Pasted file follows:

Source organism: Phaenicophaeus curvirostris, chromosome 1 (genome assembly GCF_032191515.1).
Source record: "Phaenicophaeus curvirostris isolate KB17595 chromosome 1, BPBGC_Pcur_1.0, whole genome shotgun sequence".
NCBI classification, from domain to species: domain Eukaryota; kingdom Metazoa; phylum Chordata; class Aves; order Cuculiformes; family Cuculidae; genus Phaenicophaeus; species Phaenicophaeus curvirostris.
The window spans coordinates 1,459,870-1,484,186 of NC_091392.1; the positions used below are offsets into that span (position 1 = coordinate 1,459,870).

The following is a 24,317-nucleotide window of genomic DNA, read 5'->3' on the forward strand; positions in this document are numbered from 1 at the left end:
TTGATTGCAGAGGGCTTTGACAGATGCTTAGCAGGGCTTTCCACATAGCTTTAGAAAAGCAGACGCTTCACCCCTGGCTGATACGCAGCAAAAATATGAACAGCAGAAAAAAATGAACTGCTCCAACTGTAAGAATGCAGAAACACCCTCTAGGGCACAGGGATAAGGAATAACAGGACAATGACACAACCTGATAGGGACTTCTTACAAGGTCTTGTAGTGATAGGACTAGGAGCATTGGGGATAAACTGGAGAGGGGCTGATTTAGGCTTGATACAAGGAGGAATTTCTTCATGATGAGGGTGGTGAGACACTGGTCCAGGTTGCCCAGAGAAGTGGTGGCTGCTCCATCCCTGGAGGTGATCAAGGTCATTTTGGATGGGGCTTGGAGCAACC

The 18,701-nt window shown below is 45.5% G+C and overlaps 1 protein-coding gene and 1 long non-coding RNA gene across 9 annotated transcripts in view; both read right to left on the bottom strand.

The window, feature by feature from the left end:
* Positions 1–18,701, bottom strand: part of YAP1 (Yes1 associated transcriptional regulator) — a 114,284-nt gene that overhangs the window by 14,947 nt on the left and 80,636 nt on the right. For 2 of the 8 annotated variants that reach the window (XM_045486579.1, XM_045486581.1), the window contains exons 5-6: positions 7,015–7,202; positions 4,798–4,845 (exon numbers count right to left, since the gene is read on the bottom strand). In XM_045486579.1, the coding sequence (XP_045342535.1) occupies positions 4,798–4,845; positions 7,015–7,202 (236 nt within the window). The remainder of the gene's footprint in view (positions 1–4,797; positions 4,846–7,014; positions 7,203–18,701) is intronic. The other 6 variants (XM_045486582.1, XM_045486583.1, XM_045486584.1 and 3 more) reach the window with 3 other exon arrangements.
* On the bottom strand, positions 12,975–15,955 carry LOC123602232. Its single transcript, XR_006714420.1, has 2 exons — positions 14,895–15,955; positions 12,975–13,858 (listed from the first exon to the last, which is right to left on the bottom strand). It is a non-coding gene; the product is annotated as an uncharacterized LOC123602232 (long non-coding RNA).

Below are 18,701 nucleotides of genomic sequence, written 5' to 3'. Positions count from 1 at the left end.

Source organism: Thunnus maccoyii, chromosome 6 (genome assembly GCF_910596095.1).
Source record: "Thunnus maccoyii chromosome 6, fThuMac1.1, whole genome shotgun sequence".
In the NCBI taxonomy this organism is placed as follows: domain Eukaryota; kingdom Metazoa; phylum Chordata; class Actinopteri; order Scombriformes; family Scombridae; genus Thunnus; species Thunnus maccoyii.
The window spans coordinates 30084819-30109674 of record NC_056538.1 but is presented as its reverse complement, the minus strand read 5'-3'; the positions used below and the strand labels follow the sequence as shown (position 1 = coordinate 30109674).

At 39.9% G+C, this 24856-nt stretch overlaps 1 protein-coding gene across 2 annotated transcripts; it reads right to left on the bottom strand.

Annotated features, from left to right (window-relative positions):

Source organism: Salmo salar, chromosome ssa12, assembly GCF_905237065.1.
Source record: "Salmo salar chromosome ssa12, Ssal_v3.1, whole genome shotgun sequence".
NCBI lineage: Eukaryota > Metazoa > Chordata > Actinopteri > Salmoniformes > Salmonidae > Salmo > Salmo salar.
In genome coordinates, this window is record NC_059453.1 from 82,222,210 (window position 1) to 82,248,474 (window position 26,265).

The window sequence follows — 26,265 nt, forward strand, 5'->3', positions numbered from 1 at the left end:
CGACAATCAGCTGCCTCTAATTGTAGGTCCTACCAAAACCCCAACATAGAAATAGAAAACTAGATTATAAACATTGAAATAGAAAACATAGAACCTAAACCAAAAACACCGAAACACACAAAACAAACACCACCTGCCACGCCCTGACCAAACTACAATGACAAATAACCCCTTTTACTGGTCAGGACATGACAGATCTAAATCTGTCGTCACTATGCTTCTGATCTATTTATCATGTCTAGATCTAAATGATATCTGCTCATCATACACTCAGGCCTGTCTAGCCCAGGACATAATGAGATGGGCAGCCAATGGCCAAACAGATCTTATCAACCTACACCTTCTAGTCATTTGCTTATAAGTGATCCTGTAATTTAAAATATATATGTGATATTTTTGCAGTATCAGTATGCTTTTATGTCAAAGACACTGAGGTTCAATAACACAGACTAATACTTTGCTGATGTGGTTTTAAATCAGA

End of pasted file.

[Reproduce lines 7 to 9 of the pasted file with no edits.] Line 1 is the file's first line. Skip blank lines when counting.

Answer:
The 18,701-nt window shown below is 45.5% G+C and overlaps 1 protein-coding gene and 1 long non-coding RNA gene across 9 annotated transcripts in view; both read right to left on the bottom strand.

The window, feature by feature from the left end:
* Positions 1–18,701, bottom strand: part of YAP1 (Yes1 associated transcriptional regulator) — a 114,284-nt gene that overhangs the window by 14,947 nt on the left and 80,636 nt on the right. For 2 of the 8 annotated variants that reach the window (XM_045486579.1, XM_045486581.1), the window contains exons 5-6: positions 7,015–7,202; positions 4,798–4,845 (exon numbers count right to left, since the gene is read on the bottom strand). In XM_045486579.1, the coding sequence (XP_045342535.1) occupies positions 4,798–4,845; positions 7,015–7,202 (236 nt within the window). The remainder of the gene's footprint in view (positions 1–4,797; positions 4,846–7,014; positions 7,203–18,701) is intronic. The other 6 variants (XM_045486582.1, XM_045486583.1, XM_045486584.1 and 3 more) reach the window with 3 other exon arrangements.